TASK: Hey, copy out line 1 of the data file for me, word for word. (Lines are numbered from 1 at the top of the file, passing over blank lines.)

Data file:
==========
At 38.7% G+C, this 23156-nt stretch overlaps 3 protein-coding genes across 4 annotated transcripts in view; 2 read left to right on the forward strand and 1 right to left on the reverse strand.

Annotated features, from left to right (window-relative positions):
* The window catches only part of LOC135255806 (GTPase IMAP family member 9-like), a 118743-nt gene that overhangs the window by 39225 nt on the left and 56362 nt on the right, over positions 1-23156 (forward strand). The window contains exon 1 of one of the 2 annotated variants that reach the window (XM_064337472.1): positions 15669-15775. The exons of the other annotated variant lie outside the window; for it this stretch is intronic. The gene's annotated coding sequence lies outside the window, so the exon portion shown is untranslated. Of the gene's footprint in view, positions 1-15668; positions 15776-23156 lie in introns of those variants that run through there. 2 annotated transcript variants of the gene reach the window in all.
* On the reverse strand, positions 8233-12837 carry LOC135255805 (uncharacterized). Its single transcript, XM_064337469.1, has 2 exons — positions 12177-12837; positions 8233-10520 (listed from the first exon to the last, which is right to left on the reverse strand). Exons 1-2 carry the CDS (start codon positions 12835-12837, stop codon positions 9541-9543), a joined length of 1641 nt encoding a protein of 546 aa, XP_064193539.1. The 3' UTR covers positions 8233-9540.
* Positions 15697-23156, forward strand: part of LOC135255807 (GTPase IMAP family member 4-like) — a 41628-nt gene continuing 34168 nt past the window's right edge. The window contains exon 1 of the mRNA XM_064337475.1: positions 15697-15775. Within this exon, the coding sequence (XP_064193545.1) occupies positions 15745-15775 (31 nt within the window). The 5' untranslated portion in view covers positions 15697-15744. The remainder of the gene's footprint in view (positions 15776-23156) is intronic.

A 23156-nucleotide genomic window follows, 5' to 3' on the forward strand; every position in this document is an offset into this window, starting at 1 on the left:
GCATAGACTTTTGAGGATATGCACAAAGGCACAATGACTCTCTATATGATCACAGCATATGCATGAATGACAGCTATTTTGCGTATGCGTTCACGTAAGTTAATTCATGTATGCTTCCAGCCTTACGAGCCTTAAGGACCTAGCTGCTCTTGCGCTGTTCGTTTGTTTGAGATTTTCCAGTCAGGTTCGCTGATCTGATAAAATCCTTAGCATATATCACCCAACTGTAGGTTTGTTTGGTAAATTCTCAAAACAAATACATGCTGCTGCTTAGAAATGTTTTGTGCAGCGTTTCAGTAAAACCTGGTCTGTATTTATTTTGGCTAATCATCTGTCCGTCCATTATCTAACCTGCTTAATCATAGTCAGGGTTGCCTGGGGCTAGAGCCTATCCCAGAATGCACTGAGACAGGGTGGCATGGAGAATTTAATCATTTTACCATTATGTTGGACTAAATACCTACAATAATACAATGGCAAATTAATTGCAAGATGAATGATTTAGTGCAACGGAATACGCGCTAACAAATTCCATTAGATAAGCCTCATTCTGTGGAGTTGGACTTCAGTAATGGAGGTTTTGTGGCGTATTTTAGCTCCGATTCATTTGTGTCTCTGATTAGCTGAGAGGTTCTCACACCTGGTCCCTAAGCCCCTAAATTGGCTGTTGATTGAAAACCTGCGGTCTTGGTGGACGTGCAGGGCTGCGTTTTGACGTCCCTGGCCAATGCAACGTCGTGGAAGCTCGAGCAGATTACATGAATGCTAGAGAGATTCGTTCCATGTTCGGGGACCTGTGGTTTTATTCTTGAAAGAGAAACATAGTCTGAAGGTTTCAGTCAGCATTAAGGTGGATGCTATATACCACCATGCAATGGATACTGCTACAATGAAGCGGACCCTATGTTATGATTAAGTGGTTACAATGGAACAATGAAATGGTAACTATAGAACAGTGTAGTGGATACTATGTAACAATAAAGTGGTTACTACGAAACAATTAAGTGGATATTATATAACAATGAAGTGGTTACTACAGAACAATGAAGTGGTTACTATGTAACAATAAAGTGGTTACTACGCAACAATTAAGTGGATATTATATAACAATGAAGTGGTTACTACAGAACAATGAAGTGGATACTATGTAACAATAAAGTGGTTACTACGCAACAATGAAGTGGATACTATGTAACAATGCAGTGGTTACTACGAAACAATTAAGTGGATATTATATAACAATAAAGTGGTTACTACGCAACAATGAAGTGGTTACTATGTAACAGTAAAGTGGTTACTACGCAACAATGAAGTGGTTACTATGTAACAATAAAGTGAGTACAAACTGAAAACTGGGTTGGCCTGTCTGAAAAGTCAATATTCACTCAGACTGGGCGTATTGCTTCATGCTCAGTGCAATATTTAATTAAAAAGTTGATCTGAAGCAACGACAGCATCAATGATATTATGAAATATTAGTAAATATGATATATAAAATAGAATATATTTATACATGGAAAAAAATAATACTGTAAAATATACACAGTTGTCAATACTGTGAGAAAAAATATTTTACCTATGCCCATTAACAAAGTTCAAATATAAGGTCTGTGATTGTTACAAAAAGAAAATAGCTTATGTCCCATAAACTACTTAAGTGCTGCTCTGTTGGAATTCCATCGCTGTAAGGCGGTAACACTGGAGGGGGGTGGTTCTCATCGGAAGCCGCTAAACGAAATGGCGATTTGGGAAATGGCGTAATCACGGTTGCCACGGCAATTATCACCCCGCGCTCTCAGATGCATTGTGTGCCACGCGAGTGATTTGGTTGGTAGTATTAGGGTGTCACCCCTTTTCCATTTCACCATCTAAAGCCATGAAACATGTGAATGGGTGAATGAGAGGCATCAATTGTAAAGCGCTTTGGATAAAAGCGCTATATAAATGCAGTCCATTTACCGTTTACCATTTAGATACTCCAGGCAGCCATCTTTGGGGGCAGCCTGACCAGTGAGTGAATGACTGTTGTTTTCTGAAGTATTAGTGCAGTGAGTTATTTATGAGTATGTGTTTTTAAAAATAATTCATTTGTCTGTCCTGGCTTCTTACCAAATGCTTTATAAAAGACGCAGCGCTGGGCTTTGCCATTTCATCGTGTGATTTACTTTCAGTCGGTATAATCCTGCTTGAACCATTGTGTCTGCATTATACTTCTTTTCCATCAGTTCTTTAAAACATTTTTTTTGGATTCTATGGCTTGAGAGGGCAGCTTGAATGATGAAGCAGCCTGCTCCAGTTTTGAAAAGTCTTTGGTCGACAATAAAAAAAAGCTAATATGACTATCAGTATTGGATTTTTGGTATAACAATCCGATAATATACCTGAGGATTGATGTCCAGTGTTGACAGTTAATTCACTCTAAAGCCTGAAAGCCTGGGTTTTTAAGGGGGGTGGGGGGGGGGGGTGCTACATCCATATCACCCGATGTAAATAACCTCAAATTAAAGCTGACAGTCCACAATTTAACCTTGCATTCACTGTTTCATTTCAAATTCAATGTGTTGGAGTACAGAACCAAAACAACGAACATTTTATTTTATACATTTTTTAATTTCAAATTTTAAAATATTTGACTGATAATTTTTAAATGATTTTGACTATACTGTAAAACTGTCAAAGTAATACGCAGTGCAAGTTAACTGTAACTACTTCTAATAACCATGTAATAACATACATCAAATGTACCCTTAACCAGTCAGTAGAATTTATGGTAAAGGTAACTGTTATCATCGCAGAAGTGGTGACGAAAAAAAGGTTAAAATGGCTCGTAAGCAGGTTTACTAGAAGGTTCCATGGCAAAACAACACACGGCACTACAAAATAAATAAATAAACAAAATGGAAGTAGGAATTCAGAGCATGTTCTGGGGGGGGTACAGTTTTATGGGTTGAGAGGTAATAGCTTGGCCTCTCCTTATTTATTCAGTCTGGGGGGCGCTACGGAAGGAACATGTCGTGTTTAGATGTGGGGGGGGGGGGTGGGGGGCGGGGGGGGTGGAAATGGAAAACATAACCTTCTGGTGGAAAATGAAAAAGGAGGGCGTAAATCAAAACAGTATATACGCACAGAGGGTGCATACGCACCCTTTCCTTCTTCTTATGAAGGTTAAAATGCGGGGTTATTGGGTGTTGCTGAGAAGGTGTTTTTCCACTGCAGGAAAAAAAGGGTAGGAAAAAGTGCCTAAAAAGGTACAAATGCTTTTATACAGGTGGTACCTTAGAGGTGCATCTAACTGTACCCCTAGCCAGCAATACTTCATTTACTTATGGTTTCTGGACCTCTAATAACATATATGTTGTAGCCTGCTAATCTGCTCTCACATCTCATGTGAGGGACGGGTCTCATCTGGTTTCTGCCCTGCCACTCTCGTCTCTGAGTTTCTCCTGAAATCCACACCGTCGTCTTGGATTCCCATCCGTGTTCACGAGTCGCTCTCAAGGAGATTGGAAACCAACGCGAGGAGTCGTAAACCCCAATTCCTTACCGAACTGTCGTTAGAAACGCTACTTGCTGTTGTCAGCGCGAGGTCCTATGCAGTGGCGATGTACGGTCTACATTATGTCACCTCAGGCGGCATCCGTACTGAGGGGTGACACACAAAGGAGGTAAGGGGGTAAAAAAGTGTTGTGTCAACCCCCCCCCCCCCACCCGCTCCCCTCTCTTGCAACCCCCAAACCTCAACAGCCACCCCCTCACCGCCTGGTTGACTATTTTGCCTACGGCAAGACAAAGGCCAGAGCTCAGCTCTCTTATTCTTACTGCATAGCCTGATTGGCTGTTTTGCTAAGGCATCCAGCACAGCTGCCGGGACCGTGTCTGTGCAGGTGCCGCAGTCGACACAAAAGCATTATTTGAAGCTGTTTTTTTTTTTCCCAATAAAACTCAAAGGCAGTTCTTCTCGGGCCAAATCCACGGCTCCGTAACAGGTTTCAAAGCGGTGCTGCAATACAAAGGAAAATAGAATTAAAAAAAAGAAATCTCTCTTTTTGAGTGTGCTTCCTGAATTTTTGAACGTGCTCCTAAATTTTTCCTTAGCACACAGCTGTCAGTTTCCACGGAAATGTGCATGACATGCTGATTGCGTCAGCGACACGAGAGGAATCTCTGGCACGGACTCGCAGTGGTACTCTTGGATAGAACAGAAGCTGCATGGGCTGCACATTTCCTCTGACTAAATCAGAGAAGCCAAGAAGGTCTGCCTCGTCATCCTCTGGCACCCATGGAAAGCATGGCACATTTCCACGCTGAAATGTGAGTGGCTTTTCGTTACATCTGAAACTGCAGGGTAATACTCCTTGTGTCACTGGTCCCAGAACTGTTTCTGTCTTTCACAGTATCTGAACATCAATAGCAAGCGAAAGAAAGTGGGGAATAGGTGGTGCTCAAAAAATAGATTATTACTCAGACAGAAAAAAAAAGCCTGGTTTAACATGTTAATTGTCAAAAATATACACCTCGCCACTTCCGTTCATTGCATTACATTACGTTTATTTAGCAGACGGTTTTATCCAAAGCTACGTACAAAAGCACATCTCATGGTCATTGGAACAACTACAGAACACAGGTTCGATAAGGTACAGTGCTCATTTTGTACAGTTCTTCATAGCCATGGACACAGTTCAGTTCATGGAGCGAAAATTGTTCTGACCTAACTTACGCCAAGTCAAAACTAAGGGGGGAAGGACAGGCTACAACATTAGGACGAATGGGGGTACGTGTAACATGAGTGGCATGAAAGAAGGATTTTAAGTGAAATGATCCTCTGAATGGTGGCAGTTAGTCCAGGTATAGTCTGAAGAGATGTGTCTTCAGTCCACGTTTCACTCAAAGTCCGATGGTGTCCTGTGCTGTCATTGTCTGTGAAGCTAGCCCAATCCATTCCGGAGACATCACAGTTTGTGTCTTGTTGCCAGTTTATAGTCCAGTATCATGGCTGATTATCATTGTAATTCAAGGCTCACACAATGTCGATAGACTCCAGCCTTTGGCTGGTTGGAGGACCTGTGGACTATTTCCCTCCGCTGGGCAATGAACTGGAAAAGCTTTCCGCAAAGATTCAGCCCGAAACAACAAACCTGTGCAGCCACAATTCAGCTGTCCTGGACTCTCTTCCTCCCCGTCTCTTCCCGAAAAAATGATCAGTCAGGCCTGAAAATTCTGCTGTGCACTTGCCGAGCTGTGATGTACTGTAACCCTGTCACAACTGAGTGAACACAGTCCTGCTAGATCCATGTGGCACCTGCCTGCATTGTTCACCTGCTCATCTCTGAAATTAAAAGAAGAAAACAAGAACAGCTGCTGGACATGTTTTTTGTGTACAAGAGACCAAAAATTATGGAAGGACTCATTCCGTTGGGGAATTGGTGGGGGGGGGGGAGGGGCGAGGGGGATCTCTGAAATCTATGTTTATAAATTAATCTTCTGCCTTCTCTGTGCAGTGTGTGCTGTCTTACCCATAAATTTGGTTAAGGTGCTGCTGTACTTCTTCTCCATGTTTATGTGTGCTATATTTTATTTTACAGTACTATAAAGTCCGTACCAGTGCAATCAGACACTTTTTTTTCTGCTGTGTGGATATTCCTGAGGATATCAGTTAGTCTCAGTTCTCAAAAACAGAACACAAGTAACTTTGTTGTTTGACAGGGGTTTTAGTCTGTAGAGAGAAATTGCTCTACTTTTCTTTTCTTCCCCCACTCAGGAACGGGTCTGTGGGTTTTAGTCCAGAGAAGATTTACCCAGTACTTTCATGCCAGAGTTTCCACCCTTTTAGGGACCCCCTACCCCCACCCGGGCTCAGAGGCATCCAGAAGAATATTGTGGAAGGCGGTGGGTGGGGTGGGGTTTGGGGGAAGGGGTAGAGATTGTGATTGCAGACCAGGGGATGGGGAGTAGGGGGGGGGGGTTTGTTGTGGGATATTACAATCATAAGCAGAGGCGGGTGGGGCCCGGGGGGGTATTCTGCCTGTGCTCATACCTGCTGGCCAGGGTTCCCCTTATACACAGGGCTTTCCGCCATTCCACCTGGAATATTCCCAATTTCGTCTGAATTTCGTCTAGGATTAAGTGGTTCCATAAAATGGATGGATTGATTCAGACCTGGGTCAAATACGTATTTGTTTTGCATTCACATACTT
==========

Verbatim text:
At 38.7% G+C, this 23156-nt stretch overlaps 3 protein-coding genes across 4 annotated transcripts in view; 2 read left to right on the forward strand and 1 right to left on the reverse strand.